The Socio-Economic Rights and Accountability Project (SERAP) has urged President Muhammadu Buhari to commence investigations into the spending on the country’s four refineries, failure of which will make the group launch legal action against the President.
In a letter addressed to the President and the Attorney General of the Federation, Abubakar Malami, SERAP urged Buhari to direct the appropriate anti-corruption agencies to probe the mismanagement of public funds budgeted for the rehabilitation, operation, and maintenance of the refineries since 1999.
According to the letter signed by Kolawole Oluwadare, the SERAP's Deputy Director, the group noted that anyone found culpable in the investigations should be prosecuted.
With regards to the current fuel crisis, SERAP urged President Buhari to direct Malami and the anti-corruption agencies to bring to justice anyone found culpable in the importation and distribution of dirty fuel into the country, and to urgently identify and ensure access to justice and effective remedies to affected victims.
The organisation added: “There is a legitimate public interest in ensuring justice and accountability for alleged corruption and mismanagement in the oil sector and the resulting importation and distribution of dirty fuel and protracted fuel scarcity in the country.
“The importation and distribution of dirty fuel and the current fuel scarcity across the country demonstrate the need for effective accountability measures to weed out, expose, and punish allegations of corruption in the sector, and to ensure justice and effective remedies for victims.
“Allegations of corruption and mismanagement in the oil sector have contributed to the importation and distribution of bad fuel, causing environmental problems and violating the human rights of many users, including to a safe, clean, healthy and sustainable environment."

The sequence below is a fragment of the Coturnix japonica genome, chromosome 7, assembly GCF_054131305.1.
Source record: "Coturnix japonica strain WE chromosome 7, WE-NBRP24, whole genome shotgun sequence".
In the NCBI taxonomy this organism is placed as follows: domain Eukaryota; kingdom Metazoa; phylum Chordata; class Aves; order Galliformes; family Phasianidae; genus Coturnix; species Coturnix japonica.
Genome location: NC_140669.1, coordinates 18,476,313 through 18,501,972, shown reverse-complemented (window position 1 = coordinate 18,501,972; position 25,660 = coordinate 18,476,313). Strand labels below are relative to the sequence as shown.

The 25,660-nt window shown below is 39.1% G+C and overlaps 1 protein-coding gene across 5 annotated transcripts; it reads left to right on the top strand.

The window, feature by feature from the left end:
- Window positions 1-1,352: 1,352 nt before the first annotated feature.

It further noted: “Investigating and prosecuting allegations of corruption and mismanagement in the spending on the refineries would be entirely consistent with constitutional guarantees and international standards. It may also galvanize public support for your government’s anti-corruption efforts.
“Alleged corruption and mismanagement in the oil sector, the importation and distribution of dirty fuel, and protracted fuel scarcity amount to a fundamental breach of constitutional and international human rights obligations, depriving Nigerians of economic opportunities and subjecting them to cruel and degrading treatment.
“We would be grateful if the recommended measures are taken within 7 days of the receipt and/or publication of this letter. If we have not heard from you by then, SERAP shall consider appropriate legal actions to compel your government to comply with our request in the public interest.
“SERAP also urges you to instruct the Economic and Financial Crimes Commission (EFCC) and Independent Corrupt Practices and Other Related Offences Commission (ICPC) to jointly track and monitor the spending of public funds to rehabilitate, operate, and maintain the country’s refineries.
“SERAP is concerned that fuel scarcity in several parts of the country has subjected many Nigerians to harsh economic and social conditions, making them incapable of developing their abilities and realising their potential.
“Unfortunately, this is not the first time that Nigerians will be put through severe economic conditions, which may amount to torture or cruel or degrading treatment or punishment.
“SERAP is concerned about the human rights impact of many years of alleged corruption and mismanagement in the oil sector, the importation and distribution of dirty fuel, and protracted fuel scarcity, including the impact on the environment and harm to the many people whose vehicles were damaged as a result of adulterated fuel.
“The impunity of perpetrators has continued to expose Nigerians to a string of misfortunes: poor living conditions, ill-health, marginalisation, and an inability to enter into the life of society and assume responsibilities.